Expensive futility

News item:

The United States signed an agreement on Wednesday to give 150 million dollars to Palestinian Authority [PA] President Mahmoud Abbas’s West Bank government, Agence France Presse reported.

The funds are the first installment of 555 million dollars pledged by Western countries at a donors’ conference in Paris late last year intended to strengthen the Palestinian Authority and underpin recently revived peace talks.

The money will go directly to the government’s budget to help fill a massive fiscal shortfall left in the wake of a seven-year uprising and will contribute to a plan by Palestinian Authority Prime Minister Salaam Fayad in his plans to reform the failing Palestinian economy…

A statement from the US Consulate in Jerusalem stated that American aid to the Palestinians in 2008 now totals over $700 million and exceeds the amount the US pledged at a donors conference in December 2007.

I see the US and Israel stuck between a rock and a hard place here.

If we do not support the Abbas/Fayad PA — and if the IDF doesn’t fight on its behalf — Hamas will replace it as the power in control of the West Bank and will be the de facto ‘government’ of the Palestinians. On the other hand, this closeness to the US and Israel makes it impossible for the PA to get real support from the Palestinian ‘street’, which tends to prefer the leadership that best displays its militant credentials.

In this connection, the Fatah party of Abbas and Fayad finds it necessary to keep up militant appearances by not disarming its al-Aqsa brigade terrorists. And no Palestinian leadership can even think about giving up on the demand for a right of return to Israel for all the 4-5 million people now claiming refugee status. So even this very marginal PA can’t agree to two-state peace deal with Israel.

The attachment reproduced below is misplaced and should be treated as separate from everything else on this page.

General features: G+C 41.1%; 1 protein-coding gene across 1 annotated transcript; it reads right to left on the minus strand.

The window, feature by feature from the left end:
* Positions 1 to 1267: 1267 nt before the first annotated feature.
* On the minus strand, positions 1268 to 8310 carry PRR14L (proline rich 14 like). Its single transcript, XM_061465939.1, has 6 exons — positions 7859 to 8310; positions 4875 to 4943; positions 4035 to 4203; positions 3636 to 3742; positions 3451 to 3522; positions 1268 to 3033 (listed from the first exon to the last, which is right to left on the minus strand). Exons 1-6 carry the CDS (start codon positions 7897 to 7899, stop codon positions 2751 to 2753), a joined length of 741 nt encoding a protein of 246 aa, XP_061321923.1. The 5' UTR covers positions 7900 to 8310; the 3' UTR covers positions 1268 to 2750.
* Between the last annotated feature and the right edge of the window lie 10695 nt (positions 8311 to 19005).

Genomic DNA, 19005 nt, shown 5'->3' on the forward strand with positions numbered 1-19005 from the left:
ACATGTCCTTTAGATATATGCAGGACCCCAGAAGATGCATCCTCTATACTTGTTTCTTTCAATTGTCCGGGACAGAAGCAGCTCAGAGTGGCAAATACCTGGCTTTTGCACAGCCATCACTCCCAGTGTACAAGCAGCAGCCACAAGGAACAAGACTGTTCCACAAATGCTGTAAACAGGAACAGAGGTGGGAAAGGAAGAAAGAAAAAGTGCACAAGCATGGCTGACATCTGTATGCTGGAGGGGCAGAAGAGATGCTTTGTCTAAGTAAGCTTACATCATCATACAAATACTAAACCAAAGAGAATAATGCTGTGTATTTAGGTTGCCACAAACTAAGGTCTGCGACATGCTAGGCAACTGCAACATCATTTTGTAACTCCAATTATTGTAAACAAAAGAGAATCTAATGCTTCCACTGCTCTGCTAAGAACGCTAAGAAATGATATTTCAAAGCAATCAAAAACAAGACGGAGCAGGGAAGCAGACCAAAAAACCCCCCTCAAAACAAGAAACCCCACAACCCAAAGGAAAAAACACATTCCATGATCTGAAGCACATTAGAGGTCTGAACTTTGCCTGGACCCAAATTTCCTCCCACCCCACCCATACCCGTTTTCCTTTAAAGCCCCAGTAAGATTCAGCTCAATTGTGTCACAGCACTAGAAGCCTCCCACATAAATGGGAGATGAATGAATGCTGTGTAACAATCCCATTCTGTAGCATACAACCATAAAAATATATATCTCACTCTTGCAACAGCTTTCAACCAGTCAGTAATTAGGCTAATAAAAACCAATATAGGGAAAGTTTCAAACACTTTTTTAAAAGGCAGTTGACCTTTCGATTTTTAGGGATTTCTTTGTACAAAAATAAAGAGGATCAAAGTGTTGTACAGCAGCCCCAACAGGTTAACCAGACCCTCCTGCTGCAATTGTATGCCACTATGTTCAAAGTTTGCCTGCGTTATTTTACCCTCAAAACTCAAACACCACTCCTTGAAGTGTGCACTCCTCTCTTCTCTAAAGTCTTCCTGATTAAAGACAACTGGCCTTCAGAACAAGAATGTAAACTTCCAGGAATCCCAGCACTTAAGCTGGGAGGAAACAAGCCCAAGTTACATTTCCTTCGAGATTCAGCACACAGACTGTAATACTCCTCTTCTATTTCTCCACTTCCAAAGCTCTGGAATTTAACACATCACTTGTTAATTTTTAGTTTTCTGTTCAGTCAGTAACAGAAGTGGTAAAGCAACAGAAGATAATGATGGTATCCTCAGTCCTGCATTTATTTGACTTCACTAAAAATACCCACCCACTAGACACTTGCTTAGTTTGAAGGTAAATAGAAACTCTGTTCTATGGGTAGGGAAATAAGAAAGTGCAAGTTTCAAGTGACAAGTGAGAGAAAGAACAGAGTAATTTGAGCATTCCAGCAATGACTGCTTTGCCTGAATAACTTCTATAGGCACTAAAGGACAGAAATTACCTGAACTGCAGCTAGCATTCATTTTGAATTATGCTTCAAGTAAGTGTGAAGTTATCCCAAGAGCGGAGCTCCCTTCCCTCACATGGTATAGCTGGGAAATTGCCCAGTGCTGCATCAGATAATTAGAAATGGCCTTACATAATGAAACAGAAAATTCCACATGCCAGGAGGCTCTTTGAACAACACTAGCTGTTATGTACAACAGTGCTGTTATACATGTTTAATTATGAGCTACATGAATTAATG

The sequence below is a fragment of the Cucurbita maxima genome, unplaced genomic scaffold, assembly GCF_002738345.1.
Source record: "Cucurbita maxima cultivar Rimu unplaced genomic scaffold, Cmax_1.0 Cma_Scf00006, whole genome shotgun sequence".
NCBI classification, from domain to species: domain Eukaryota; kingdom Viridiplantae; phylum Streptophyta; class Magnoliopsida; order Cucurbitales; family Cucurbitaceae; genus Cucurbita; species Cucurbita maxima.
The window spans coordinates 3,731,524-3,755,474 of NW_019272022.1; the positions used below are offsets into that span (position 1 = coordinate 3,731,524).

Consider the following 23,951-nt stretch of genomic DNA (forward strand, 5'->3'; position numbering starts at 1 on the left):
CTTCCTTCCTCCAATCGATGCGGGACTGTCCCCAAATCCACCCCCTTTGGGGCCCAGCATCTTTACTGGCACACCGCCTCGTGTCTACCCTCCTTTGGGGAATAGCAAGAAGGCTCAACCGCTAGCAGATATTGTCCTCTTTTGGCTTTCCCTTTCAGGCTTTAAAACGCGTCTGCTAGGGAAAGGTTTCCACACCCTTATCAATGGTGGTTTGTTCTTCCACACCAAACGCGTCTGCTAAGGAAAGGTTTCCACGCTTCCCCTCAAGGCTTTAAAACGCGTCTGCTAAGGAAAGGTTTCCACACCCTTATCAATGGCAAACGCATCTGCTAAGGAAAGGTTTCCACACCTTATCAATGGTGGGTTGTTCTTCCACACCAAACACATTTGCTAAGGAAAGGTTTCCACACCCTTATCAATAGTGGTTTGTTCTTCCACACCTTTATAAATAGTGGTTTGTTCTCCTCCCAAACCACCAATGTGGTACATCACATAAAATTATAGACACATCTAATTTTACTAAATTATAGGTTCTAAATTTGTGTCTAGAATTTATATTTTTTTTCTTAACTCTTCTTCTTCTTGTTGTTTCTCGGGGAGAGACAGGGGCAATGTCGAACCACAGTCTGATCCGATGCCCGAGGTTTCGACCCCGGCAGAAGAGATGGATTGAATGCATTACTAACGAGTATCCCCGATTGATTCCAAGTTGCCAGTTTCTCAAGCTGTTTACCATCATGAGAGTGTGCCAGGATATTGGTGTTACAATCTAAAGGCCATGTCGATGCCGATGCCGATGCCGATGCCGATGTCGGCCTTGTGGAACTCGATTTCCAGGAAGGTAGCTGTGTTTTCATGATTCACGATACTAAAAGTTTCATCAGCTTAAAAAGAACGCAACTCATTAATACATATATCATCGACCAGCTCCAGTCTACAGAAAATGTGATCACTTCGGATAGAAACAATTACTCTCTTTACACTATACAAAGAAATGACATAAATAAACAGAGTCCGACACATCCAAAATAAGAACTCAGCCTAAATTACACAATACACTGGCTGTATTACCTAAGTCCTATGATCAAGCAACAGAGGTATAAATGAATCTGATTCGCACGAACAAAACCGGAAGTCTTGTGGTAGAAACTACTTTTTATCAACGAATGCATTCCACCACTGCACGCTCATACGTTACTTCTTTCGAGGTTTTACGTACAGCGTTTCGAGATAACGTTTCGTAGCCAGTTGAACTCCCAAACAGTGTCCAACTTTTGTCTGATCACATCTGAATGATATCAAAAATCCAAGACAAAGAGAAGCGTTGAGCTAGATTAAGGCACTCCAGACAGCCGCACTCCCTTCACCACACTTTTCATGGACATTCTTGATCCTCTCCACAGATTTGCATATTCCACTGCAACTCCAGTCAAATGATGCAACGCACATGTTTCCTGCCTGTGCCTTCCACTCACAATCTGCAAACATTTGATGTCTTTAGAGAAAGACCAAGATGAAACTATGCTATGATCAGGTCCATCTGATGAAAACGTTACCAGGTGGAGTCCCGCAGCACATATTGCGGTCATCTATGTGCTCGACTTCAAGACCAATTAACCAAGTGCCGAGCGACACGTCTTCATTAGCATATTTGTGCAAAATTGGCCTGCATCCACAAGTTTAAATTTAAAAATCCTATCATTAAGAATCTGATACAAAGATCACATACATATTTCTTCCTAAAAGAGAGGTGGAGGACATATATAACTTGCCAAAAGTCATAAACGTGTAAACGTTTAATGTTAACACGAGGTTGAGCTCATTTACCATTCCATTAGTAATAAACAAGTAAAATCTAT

And yet, the Bush administration, both US presidential candidates and the Israeli government seem to believe that this is the best hope — or the only hope — of ending the Israeli-Palestinian conflict. Here is what they are trying to do

  • Pump money and arms into the PA so that it doesn’t collapse
  • Somehow solve the insoluble problem of ‘right of return’  — and the slightly less difficult problems of borders, Jerusalem and security — so there can be a two-state agreement between Israel and the PA along the lines of the ‘Clinton ideas’ of 2000
  • Somehow keep Hamas from taking over once there is such an agreement and the IDF is out of the West Bank
  • Somehow deal with the political and economic upheaval in Israel caused by uprooting tens of thousands of West Bank residents outside the final border
  • Somehow find the money to pay for the creation of a Palestinian economy and the compensation or resettlement of ‘refugees’ — both Palestinians, and West-bank Israelis
  • Figure out what to do about Hamas and Gaza in the long term

Difficult? Impossible, in my view. And the Iranian threat, which is embodied in Hezbollah, Syrian missiles and soon nuclear weapons, will not make it easier. This approach is in essence an attempt to do Camp David over again and get it right, but history has moved on and the opportunity was missed. What might have worked in the ’90’s or even 2000 is not practical today since the rise of Hamas and the massive military buildups of the Iranian proxies.

As long as Israel is under the joint threats of Hamas, Hezbollah and Syria, the Palestinians can maintain their maximal demands, feeling time on their side. And as long as Hamas is in the equation, no peace deal of any kind could be expected to stick.

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